Novel (New) Coronavirus in the Arabian Peninsula
Updated: May 09, 2013
What Is the Current Situation?As of May 2013, a total of 31 people in Saudi Arabia, Qatar, Jordan, the United Kingdom (UK), the United Arab Emirates, and France were confirmed to have respiratory illness caused by a novel (new) coronavirus. Eighteen of these 31 people died.
In the UK, an infected man likely spread the virus to two family members. He had recently traveled to Pakistan and Saudi Arabia and got sick before returning to the UK. This cluster of cases provides the first evidence of person-to-person transmission. The UK’s Public Health England is continuing to investigate this. In Saudi Arabia, a cluster of cases is linked to one health care facility. The Kingdom of Saudi Arabia Ministry of Health is investigating the situation. Also, other clusters of cases in Saudi Arabia and Jordan are being investigated. For more information, see CDC’s novel coronavirus update.
CDC does not recommend that anyone change their travel plans because of these cases of the novel coronavirus. CDC recommends that US travelers to countries in or near the Arabian Peninsula* monitor their health and see a doctor right away if they develop fever and symptoms of lower respiratory illness, such as cough or shortness of breath. They should tell the doctor about their recent travel.
What Is a Coronavirus?Coronaviruses are a cause of the common cold. A coronavirus also was the cause of the severe respiratory illness called SARS (severe acute respiratory syndrome). SARS caused a global epidemic in 2003, but there have not been any known cases of SARS since 2004. This novel coronavirus is not the same coronavirus that caused SARS.
What Is Known About Novel Coronavirus?The novel coronavirus is different from any other coronavirus that has been previously found in people. In the UK, the virus likely spread from an infected person to two family members. Symptoms of novel coronavirus infection have included fever, cough, and shortness of breath. CDC is working with WHO and other partners to understand the public health risks from this virus.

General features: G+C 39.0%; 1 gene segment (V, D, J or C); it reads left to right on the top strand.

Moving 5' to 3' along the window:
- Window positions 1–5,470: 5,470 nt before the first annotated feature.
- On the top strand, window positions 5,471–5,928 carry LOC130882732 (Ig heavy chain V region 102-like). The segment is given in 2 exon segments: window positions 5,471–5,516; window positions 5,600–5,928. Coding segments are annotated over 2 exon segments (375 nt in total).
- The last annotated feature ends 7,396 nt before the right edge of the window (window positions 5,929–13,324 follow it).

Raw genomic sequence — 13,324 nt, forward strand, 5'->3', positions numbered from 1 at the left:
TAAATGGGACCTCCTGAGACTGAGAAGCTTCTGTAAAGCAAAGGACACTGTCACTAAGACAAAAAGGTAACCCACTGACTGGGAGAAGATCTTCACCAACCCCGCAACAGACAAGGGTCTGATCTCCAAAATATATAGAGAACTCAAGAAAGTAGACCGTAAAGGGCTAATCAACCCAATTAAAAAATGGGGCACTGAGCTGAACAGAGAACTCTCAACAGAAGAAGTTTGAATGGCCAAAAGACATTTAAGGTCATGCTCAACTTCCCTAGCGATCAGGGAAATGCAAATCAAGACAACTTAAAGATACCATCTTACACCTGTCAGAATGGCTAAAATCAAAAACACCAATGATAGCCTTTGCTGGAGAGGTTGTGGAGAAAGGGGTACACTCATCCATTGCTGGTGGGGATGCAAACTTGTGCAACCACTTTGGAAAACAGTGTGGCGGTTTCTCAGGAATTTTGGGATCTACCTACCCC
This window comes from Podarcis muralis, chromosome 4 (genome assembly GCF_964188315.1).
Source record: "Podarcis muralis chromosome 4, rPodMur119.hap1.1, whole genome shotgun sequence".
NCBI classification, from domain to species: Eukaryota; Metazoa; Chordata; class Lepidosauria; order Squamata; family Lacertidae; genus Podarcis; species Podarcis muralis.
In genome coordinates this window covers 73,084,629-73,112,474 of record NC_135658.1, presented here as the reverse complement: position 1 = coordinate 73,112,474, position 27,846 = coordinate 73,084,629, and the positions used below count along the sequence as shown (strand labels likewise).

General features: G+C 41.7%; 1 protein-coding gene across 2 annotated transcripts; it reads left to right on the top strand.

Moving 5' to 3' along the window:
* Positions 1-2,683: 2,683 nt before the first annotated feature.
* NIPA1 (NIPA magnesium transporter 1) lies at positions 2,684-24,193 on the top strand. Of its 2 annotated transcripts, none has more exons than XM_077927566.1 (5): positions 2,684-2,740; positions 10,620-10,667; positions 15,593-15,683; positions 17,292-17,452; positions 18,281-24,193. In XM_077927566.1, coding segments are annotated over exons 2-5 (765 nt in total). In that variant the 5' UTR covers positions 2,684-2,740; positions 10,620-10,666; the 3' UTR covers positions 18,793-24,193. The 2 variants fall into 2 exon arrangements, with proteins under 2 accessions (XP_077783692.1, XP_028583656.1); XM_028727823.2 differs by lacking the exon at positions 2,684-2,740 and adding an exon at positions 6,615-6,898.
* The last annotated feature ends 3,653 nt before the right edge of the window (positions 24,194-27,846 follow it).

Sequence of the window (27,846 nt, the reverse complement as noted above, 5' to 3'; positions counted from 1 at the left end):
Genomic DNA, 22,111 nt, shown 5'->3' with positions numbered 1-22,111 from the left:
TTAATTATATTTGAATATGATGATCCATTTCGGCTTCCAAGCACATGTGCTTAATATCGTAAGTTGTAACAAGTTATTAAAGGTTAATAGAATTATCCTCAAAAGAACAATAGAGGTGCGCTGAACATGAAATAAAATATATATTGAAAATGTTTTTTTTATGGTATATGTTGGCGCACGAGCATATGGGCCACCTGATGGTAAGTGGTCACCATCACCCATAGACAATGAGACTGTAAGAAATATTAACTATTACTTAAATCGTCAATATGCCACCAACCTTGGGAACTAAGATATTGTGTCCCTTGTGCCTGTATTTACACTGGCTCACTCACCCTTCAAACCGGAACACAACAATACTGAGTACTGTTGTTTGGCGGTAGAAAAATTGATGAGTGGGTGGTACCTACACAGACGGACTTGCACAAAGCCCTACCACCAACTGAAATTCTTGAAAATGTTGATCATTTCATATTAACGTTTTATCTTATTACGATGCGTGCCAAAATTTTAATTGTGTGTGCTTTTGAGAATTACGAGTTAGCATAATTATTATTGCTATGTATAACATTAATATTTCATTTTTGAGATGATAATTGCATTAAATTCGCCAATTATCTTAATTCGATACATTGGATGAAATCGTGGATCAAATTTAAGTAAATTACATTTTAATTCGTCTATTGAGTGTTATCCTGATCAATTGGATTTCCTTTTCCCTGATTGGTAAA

How Can Travelers Protect Themselves?Taking these everyday actions can help prevent the spread of germs and protect against colds, flu, and other illnesses:
- Wash your hands often with soap and water. If soap and water are not available, use an alcohol-based hand sanitizer.
- Avoid touching your eyes, nose, and mouth. Germs spread this way.
- Avoid close contact with sick people.
- Be sure you are up-to-date with all of your shots, and if possible, see your healthcare provider at least 4–6 weeks before travel to get any additional shots. Visit CDC’s Travelers' Health website for more information on healthy travel.
- If you are sick
- Cover your mouth with a tissue when you cough or sneeze, and throw the tissue in the trash.
- Avoid contact with other people to keep from infecting them.
When Should Someone See a Health Care Provider?You should see a healthcare provider if you develop a fever and symptoms of lower respiratory illness, such as cough or shortness of breath, within 10 days after traveling from countries in or near the Arabian Peninsula*. You should tell the healthcare provider about your recent travel.
- Consider other more common causes of respiratory illness, such as influenza.
- Evaluate patients using the CDC’s case definitions and guidance
- Immediately report patients with unexplained respiratory illness and who meet CDC’s criteria for “patient under investigation” to CDC through the state or local health department.
- Consider evaluating patients for novel coronavirus infection who:
- develop severe acute lower respiratory illness of known etiology within 10 days after traveling from the Arabian Peninsula,* but who do not respond to appropriate therapy
- develop severe acute lower respiratory illness who are close contacts of a symptomatic traveler who developed fever and acute respiratory illness within 10 days of traveling from the Arabian Peninsula.*
- See additional recommendations and guidance on CDC’s novel coronavirus website.
- Contact your state or local health department if you have any questions.